• 1. What happens in counseling or psychotherapy?
  • Counseling or Psychotherapy is a form of intervention based on extensively used theories, models and principles of Psychology (how humans think, feel and behave). It is a process in which you and your counselor/therapist would work together towards indentifying and understanding your current concerns, setting goals for therapy and resolution of your difficulties. You and your therapist/counselor would be spend time on discussing, exploring and reflecting on things as well as would be strategizing/planning certain aspects and learning new behaviours. Thus, any kind of therapy or counseling would require multiple sessions.

  • 2. What do Clinical Psychologists do?
  • Being one of the mental health professionals, Clinical Psychologists are trained in providing psychotherapy and conducting psychological assessments.They are well-equipped with providing psychological treatment to those diagnosed with psychological disorders to help ameliorate the symptoms and associated distress while at the same time improving the general mental health and well-being. They also have the expertise to work with individuals who do not have a clinical diagnosis per se but are experiencing some ups and downs in their lives. They are extensively trained in conducting psychological assessments which are vital tools for evaluating a person’s mental state.

  • 3. Does a psychologist also provide medicines?
  • No, a Psychologist is the one who holds a minimum of a post-graduate degree (M.A. or M.Sc.) and is trained in providing psychotherapy and psychological testing. Medicines are and can only be prescribed by Psychiatrists.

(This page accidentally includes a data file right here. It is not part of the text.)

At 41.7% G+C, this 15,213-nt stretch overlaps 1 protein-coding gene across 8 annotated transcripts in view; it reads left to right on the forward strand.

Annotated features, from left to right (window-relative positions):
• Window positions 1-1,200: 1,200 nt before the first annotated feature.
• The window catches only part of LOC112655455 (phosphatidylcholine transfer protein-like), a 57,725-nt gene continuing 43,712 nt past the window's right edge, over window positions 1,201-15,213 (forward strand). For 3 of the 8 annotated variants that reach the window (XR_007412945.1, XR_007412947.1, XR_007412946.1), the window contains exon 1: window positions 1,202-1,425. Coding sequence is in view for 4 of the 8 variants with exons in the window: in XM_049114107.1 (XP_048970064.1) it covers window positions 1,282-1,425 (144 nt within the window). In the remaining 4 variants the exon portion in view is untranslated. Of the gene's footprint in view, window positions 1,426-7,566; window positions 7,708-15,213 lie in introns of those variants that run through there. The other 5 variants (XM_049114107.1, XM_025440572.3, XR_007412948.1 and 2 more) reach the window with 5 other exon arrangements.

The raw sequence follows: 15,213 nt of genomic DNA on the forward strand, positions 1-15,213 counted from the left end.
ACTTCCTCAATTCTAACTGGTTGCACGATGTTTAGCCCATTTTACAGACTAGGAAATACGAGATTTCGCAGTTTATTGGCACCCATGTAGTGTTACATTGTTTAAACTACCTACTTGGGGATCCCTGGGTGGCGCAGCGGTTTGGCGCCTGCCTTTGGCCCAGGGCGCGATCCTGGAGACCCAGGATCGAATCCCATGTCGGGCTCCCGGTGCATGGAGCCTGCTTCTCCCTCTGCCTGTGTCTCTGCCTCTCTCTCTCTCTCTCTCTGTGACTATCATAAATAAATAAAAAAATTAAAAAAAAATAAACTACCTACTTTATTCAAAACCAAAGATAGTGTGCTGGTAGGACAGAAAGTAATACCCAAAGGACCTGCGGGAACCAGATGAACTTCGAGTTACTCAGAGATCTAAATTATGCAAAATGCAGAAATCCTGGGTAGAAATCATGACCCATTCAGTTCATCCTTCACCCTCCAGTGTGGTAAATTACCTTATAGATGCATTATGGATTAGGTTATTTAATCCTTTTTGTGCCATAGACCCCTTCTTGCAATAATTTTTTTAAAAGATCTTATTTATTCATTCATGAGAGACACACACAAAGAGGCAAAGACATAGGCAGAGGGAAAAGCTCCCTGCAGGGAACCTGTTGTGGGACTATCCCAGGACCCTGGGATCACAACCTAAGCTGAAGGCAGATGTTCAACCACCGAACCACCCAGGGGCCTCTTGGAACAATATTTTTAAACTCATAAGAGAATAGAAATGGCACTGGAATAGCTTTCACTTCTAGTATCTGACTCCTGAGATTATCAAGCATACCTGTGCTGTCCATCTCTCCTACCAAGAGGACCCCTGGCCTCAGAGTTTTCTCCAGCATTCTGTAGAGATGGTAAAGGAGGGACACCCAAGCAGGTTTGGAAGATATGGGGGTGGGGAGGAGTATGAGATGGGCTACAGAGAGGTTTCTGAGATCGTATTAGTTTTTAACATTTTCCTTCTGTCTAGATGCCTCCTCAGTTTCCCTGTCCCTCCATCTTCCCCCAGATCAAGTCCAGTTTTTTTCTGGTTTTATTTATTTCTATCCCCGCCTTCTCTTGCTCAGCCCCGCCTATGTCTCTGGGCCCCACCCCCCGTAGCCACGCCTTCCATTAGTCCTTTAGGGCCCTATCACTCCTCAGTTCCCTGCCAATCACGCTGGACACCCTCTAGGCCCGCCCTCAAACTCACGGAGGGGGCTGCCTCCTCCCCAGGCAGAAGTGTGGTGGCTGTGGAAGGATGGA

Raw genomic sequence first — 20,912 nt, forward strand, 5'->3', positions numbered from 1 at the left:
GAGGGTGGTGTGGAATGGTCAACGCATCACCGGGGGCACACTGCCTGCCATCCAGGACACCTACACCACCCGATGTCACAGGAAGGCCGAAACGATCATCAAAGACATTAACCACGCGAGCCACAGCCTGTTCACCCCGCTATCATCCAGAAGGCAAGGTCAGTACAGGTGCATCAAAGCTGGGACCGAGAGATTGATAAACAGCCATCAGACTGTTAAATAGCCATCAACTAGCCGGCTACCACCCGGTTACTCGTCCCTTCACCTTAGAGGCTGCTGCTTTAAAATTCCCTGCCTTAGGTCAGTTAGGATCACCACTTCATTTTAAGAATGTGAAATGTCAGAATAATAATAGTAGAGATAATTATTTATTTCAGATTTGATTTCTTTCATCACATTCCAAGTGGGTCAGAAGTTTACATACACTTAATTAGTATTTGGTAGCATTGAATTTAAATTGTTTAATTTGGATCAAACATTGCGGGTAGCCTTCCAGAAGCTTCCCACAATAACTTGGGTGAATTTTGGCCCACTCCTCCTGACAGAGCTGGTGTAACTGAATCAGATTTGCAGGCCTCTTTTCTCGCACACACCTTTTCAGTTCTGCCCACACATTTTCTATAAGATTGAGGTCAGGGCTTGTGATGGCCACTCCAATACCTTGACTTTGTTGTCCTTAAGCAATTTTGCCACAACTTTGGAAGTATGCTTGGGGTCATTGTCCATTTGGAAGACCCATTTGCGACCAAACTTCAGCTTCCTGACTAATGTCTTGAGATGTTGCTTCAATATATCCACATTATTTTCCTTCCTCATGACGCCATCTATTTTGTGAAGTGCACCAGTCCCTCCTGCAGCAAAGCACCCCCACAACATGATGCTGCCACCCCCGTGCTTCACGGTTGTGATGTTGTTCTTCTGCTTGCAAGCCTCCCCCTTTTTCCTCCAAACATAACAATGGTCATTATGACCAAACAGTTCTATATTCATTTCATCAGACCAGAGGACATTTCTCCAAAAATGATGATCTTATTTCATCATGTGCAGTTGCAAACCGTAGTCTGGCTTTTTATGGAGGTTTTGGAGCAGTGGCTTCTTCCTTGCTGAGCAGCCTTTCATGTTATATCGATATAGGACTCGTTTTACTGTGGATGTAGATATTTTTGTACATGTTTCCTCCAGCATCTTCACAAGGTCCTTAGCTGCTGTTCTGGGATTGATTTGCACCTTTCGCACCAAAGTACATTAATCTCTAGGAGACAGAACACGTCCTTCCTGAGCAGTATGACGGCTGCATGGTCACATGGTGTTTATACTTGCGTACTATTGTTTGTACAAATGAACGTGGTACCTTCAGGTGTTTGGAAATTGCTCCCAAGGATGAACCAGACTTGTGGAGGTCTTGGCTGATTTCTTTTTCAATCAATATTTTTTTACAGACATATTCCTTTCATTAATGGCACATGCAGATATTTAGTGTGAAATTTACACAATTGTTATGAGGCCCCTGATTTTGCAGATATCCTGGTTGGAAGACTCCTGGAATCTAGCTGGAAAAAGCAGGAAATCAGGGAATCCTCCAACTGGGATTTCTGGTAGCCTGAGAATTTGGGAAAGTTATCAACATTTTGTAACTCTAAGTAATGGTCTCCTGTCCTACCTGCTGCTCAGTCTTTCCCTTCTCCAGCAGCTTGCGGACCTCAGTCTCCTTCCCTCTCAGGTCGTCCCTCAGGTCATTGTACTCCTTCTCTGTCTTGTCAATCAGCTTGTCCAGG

• 4. What is the difference between a Psychiatrist and a Psychologist?
  • Psychiatrists are the ones who can prescribe medicines to manage or eliminate your symptoms. A psychiatrist holds a MBBS and MD Psychiatry degree. Psychologists provide psychological interventions to help reduce the distress experienced, adapt to situations, learn new behaviours and manage your emotions.

  • 5. How do I decide whether I need therapy/counseling or not?
  • Given the stigma and taboo around mental health concerns in our society, it can be extremely tough and overwhelming to recognize and accept that one needs an external psychological support. Acknowledging the difficulty in coping with a particular situation or managing one’s own emotions is easily frowned upon and/or ignored by most around us. Hence, at such times of distress, we would all turn to our pre-existing sources of support such as family, friends and even internet. Quite often we are able to find solutions to our problems but there can be times wherein we find it difficult to overcome certain difficulties. There can be times wherein:

    • - We notice ourselves repetitively acting/behaving/feeling in a particular pattern which generally lands us in trouble
    • - We observe changes in our mood and mental state for a prolonged period of time
    • - We find ourselves thinking and worrying about things more than what is required
    • - We are not able to perform our daily routines and/or unable to keep up with our work/school related tasks
    • - We identify being emotionally vulnerable and getting upset over trivial matters
    • - We notice being stuck or being unable to bounce back at life despite superficially things seem sorted out
    Seeking help from a mental health professional at such points would be important.